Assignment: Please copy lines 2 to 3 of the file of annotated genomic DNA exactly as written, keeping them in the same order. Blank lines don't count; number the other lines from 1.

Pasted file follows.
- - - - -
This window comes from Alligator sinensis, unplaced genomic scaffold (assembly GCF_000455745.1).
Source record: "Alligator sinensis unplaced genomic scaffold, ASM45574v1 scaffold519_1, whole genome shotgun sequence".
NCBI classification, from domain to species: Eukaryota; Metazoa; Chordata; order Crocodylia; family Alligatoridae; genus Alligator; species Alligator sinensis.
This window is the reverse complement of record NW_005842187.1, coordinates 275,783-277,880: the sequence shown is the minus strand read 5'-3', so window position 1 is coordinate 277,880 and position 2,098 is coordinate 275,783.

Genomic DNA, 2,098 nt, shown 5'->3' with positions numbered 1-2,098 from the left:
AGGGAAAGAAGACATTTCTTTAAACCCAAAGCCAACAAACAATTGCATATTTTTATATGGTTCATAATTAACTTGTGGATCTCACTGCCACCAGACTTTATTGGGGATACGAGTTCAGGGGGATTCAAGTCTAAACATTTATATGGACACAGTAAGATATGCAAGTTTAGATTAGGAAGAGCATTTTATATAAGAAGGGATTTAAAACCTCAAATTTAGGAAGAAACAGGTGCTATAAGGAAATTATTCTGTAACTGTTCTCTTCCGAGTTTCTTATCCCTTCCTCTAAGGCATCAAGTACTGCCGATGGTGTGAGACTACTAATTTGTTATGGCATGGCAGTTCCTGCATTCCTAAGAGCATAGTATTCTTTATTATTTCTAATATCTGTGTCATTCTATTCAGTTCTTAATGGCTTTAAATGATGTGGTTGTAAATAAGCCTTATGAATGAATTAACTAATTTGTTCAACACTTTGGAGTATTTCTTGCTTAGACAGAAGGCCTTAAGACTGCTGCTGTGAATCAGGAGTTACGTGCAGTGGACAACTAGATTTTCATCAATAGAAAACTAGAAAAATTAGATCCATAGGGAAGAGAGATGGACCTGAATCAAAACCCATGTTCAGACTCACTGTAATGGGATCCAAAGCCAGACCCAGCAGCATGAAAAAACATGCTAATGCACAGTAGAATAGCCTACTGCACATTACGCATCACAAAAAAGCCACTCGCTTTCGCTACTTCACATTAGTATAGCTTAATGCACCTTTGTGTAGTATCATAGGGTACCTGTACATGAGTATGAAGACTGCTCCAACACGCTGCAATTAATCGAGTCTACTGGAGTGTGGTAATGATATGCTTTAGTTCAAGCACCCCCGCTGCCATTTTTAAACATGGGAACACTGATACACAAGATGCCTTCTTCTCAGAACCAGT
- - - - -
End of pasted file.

Source record: "Alligator sinensis unplaced genomic scaffold, ASM45574v1 scaffold519_1, whole genome shotgun sequence".
NCBI classification, from domain to species: Eukaryota; Metazoa; Chordata; order Crocodylia; family Alligatoridae; genus Alligator; species Alligator sinensis.